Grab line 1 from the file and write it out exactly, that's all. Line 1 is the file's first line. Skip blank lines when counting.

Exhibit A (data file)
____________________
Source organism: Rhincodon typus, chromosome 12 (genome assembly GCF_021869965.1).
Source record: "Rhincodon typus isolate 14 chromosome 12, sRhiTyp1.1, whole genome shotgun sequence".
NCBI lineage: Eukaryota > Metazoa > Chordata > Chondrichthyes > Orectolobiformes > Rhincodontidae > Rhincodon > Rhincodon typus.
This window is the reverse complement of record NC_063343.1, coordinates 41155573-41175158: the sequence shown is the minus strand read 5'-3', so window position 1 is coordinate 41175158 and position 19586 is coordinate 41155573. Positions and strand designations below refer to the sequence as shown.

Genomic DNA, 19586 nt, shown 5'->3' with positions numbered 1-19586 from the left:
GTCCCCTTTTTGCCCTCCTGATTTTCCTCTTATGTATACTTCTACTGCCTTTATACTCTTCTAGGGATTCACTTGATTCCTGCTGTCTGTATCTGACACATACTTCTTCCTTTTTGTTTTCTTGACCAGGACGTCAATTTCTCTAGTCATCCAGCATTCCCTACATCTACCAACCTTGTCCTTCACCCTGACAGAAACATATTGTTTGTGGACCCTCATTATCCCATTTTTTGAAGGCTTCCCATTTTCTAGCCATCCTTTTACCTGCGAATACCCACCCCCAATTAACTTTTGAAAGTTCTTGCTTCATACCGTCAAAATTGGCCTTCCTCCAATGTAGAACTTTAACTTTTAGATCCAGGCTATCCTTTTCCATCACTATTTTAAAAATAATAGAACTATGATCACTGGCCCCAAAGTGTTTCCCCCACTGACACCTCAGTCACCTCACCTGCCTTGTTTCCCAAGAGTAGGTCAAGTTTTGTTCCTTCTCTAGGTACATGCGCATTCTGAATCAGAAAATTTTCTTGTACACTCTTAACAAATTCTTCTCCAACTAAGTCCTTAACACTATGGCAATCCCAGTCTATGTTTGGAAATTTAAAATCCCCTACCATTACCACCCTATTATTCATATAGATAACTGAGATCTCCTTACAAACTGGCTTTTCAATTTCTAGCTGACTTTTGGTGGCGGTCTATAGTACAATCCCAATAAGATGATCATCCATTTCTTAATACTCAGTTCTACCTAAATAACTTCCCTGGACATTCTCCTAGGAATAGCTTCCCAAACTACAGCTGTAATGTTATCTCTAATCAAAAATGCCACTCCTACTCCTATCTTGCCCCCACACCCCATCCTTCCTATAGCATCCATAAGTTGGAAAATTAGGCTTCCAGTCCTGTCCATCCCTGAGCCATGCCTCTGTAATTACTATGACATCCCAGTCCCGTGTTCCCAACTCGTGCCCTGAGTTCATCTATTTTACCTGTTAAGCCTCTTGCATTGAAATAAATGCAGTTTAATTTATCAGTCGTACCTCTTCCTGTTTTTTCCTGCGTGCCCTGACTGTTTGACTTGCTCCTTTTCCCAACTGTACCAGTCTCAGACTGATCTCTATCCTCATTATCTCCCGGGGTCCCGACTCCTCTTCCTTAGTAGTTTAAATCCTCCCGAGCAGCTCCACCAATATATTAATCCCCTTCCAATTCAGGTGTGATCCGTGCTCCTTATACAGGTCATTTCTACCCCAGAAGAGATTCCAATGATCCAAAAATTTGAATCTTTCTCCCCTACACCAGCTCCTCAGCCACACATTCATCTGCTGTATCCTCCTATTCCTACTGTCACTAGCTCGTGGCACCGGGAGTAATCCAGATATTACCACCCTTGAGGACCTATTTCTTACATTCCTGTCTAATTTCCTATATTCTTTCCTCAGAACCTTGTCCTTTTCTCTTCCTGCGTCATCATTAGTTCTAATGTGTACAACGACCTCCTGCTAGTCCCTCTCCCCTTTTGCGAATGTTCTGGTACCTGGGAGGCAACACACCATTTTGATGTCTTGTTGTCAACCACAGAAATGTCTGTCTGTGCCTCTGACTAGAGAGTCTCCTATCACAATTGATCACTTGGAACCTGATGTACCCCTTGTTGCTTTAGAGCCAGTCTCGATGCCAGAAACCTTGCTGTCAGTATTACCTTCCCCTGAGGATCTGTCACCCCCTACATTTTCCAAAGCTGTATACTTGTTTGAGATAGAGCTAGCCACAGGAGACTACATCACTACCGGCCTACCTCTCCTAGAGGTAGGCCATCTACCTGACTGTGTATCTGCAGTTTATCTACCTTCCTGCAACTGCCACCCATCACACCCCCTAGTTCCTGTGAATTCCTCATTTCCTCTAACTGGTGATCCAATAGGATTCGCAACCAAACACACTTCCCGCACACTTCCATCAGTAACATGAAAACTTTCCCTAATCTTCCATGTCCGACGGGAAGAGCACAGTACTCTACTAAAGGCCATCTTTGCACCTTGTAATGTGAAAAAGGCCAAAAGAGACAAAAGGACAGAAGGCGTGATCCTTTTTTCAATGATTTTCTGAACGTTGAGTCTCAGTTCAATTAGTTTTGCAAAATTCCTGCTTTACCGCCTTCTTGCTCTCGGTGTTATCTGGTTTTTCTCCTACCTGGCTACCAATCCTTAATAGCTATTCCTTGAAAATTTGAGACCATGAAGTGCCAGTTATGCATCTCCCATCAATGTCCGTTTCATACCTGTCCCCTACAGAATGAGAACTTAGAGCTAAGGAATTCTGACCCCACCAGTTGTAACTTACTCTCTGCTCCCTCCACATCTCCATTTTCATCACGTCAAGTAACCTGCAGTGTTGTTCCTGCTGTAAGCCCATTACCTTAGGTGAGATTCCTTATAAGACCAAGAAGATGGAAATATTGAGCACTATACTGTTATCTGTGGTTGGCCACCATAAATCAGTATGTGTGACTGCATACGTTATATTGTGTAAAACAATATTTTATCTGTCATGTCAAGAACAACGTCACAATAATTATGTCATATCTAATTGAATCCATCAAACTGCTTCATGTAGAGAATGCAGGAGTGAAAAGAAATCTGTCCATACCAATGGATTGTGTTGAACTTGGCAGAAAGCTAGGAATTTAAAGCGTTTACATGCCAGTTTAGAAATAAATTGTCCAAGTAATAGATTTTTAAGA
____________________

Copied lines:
Source organism: Rhincodon typus, chromosome 12 (genome assembly GCF_021869965.1).